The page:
Policy could put two largest U.S. export markets at risk


Capital Press

National Milk Producers Federation wants Congress to put the breaks on proposed legislation that would expand mandatory country-of-origin labeling to include dairy products.

U.S. Sens. Russ Feingold, D-Wis., Al Franken, D-Minn., and Sherrod Brown, D-Ohio, introduced the Dairy COOL Act earlier this month to extend mandatory labeling to milk, cheese, yogurt, ice cream and butter.

Chris Galen, vice president of communications for National Milk Producers Federation, said in light of the attacks on country-of-origin labeling of meat by Canada and Mexico, now is the wrong time to add dairy to the mix of existing trade disputes.

Both Canada and Mexico have challenged the U.S. country-of-origin labeling law for meat in a complaint filed with the World Trade Organization. Canada's most recent complaint was filed Oct. 7., and Mexico filed Oct. 9.

Mexico is the No. 1 destination for U.S. dairy exports and Canada is No. 2, Galen said.

"We don't potentially want to be in the same position where Mexico or Canada would retaliate," he said.

While the senators focused mostly on food safety and American consumers' right to know the origin of food products, they said the legislation would also benefit U.S. dairy farmers.

"This legislation will help American dairy farmers stand out in a crowded marketplace," Franken said. "They need every tool at their disposal to weather the current dairy crisis."

Feingold and Brown said dairy farmers would benefit because labeling would identify premium U.S. dairy products, desired by consumers.

"Without strong labeling requirements, American farmers and consumers are at a real disadvantage," Feingold said.

National Milk's board of directors fears the move would do more harm than good.

"Given the ongoing controversy over, and challenge with, implementing country of origin for meat products, and the learning curve involved in that regulation, we believe now is not the time to apply a similar requirement to dairy products," according to a statement by the board.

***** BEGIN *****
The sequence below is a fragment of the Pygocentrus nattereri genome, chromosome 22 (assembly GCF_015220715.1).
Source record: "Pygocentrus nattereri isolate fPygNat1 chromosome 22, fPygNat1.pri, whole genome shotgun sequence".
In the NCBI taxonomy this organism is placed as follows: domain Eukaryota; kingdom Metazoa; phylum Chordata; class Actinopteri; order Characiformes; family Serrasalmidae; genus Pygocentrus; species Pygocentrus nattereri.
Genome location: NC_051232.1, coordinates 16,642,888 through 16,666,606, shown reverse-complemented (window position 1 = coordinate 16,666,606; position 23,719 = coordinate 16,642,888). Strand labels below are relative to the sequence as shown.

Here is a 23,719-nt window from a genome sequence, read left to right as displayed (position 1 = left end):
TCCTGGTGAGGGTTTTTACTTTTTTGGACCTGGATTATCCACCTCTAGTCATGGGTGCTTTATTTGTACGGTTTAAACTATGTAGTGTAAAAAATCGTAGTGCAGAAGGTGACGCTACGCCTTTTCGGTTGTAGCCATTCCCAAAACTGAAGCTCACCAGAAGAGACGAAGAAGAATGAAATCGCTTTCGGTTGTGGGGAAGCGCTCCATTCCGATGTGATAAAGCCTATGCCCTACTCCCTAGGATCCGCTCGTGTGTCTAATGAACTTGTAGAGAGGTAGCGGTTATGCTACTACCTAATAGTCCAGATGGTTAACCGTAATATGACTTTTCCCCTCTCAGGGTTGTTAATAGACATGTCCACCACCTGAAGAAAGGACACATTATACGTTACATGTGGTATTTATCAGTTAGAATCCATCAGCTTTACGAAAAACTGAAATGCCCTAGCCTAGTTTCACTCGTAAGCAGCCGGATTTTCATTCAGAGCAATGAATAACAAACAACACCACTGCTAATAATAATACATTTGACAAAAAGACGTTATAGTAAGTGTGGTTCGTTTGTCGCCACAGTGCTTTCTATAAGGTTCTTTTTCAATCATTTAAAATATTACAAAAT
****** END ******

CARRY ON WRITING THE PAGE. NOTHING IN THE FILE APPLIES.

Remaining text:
The current dispute over meat labeling is an indication of the challenges involved in this type of labeling, Galen said. In the midst of the present dairy crisis, the industry can't afford to lose any more exports, which account for about 8 percent of U.S. production.

In addition, dairy COOL would apply to a broader range of dairy products than the meat COOL regulation, complicating enforcement and labeling concerns.

Most imported dairy products, particularly cheese, are already voluntarily labeled with country of origin because it brings a premium price in the marketplace.

"We're not certain what country of origin would do that would be different than what we do now," Galen said.

National Milk contends the U.S. regulatory requirements that already exist, which are applied to both domestic and imported dairy products, provide significant oversight over imports.

Feingold said there is need for more oversight.

"With the discovery last year of widespread use of melamine in Chinese dairy products, consumers deserve to know whether the milk used to produce the dairy products they buy meets the high safety standards used in the U.S.," he said.

Staff writer Carol Ryan Dumas is based in Twin Falls. E-mail: crdumas@capitalpress.com.


National Milk Producers Federation: www.nmpf.org

Information on Dairy COOL Act: www.opencongress.org/bill/111-s1783/show

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